What’s the Deal with Preferred Stock?

Whether you are a founder or employee at a startup, you are likely compensated in common stock.  But what’s the difference between your common stock and the preferred stock that investors typically receive?  Answer: investor-friendly terms.

Liquidation Preference

A liquidation preference simply means that upon a liquidity event, better known as an acquisition, merger, or IPO, the preferred stock is paid out first.  Only after the preferred stock is fully recouped will the common stock see a penny.  Because of this, there is often a very real danger of the common stock seeing nothing from a liquidity event.

For example, VCFirm invests $30 million in Fundco in exchange for preferred stock.  Fundco is bought for $80 million.  VCFirm’s preferred stock will have preference over the common stock and get paid out first, so the common stock will only get $50 million of the total acquisition price.

Conversely, if Fundco were bought out for only $20 million, then VCFirm would receive $20 million, and the common stock would be left wanting.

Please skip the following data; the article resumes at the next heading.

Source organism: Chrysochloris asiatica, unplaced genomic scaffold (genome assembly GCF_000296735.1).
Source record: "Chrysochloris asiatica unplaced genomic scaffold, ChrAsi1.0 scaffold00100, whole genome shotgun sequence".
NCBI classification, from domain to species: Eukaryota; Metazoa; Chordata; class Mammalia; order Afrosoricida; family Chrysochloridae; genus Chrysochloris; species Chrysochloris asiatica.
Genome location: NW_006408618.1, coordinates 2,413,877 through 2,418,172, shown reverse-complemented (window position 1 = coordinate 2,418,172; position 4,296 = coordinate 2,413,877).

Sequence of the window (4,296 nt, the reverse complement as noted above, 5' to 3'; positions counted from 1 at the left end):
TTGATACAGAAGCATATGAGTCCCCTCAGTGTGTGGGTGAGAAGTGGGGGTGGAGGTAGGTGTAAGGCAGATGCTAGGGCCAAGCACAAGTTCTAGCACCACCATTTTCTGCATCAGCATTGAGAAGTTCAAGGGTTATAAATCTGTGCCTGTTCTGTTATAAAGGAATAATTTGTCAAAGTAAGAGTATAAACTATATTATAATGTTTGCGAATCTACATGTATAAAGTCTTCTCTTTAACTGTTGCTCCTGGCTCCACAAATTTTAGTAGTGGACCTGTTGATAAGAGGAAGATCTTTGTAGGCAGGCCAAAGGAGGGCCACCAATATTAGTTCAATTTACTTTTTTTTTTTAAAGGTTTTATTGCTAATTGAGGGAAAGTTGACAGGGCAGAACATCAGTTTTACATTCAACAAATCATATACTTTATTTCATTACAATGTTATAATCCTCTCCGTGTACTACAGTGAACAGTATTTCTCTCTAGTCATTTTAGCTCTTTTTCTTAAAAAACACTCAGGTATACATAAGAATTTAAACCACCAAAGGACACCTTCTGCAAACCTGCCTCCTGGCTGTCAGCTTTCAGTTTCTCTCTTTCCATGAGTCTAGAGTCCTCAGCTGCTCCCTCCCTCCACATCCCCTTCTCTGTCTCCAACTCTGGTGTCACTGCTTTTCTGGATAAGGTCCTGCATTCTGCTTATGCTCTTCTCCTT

Liquidation Preference Multiple

In the case of VCFirm and Fundco, VCFirm only recoups what it has invested and hasn’t actually profited from its investment – not exactly the definition of return on investment.

From VCFirm’s perspective, this problem is solved with the liquidation preference multiple, such as 2x or 3x.  This means that VCFirm’s preferred stock will be entitled to two times, or three times their initial investment before common stock sees a penny.

For example, VCFirm invests $30 million in Fundco in exchange for preferred stock.  Fundco is bought for $80 million.  VCFirm now institutes a 2x liquidation preference multiple.  VCFirm will receive $60 million because it is two times the amount of their initial investment, leaving the common stock with only $20 million.

Participation

Participation is a provision that essentially allows VCFirm’s preferred stock to get paid twice.

First, VCFirm will be able to first get paid via the liquidation preference of preferred stock.

Next, VCFirm’s preferred stock will be added to the common stock pool, and split the remaining money with them.

For example, VCFirm invests $30 million Fundco in exchange for preferred Stock.  Fundco is bought for $80 million.  VCFirm institutes a 2x liquidation preference multiple, and also a participation provision.  VCFirm will first receive $60 million, then split the remaining $20 million with the common stock.

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